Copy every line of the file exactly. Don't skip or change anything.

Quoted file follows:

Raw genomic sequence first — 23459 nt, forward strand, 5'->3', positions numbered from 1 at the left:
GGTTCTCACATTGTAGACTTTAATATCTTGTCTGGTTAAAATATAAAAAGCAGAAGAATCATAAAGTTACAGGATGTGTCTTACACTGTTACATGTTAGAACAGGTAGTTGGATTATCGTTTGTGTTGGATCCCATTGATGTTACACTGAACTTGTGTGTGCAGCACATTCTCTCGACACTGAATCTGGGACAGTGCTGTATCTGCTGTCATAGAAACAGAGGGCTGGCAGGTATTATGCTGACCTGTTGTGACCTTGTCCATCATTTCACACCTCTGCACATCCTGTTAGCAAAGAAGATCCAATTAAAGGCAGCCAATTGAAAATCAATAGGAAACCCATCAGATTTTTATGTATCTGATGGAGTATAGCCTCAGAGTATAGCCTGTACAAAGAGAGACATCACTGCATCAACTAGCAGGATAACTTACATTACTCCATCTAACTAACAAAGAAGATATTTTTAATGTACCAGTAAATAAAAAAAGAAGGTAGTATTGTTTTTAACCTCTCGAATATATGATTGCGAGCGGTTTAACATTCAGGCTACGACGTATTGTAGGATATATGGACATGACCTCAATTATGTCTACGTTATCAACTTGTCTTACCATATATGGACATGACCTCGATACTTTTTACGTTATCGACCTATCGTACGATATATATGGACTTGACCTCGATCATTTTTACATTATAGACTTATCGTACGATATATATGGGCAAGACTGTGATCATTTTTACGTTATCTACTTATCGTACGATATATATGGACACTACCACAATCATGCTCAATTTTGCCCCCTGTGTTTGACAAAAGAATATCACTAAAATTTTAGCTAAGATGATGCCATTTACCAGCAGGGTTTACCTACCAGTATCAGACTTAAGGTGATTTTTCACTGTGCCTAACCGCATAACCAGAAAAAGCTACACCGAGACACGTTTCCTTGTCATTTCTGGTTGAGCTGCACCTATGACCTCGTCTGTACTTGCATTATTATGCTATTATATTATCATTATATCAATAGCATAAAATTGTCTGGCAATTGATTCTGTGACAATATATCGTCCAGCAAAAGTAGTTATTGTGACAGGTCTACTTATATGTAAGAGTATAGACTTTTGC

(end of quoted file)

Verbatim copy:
Raw genomic sequence first — 23459 nt, forward strand, 5'->3', positions numbered from 1 at the left:
GGTTCTCACATTGTAGACTTTAATATCTTGTCTGGTTAAAATATAAAAAGCAGAAGAATCATAAAGTTACAGGATGTGTCTTACACTGTTACATGTTAGAACAGGTAGTTGGATTATCGTTTGTGTTGGATCCCATTGATGTTACACTGAACTTGTGTGTGCAGCACATTCTCTCGACACTGAATCTGGGACAGTGCTGTATCTGCTGTCATAGAAACAGAGGGCTGGCAGGTATTATGCTGACCTGTTGTGACCTTGTCCATCATTTCACACCTCTGCACATCCTGTTAGCAAAGAAGATCCAATTAAAGGCAGCCAATTGAAAATCAATAGGAAACCCATCAGATTTTTATGTATCTGATGGAGTATAGCCTCAGAGTATAGCCTGTACAAAGAGAGACATCACTGCATCAACTAGCAGGATAACTTACATTACTCCATCTAACTAACAAAGAAGATATTTTTAATGTACCAGTAAATAAAAAAAGAAGGTAGTATTGTTTTTAACCTCTCGAATATATGATTGCGAGCGGTTTAACATTCAGGCTACGACGTATTGTAGGATATATGGACATGACCTCAATTATGTCTACGTTATCAACTTGTCTTACCATATATGGACATGACCTCGATACTTTTTACGTTATCGACCTATCGTACGATATATATGGACTTGACCTCGATCATTTTTACATTATAGACTTATCGTACGATATATATGGGCAAGACTGTGATCATTTTTACGTTATCTACTTATCGTACGATATATATGGACACTACCACAATCATGCTCAATTTTGCCCCCTGTGTTTGACAAAAGAATATCACTAAAATTTTAGCTAAGATGATGCCATTTACCAGCAGGGTTTACCTACCAGTATCAGACTTAAGGTGATTTTTCACTGTGCCTAACCGCATAACCAGAAAAAGCTACACCGAGACACGTTTCCTTGTCATTTCTGGTTGAGCTGCACCTATGACCTCGTCTGTACTTGCATTATTATGCTATTATATTATCATTATATCAATAGCATAAAATTGTCTGGCAATTGATTCTGTGACAATATATCGTCCAGCAAAAGTAGTTATTGTGACAGGTCTACTTATATGTAAGAGTATAGACTTTTGC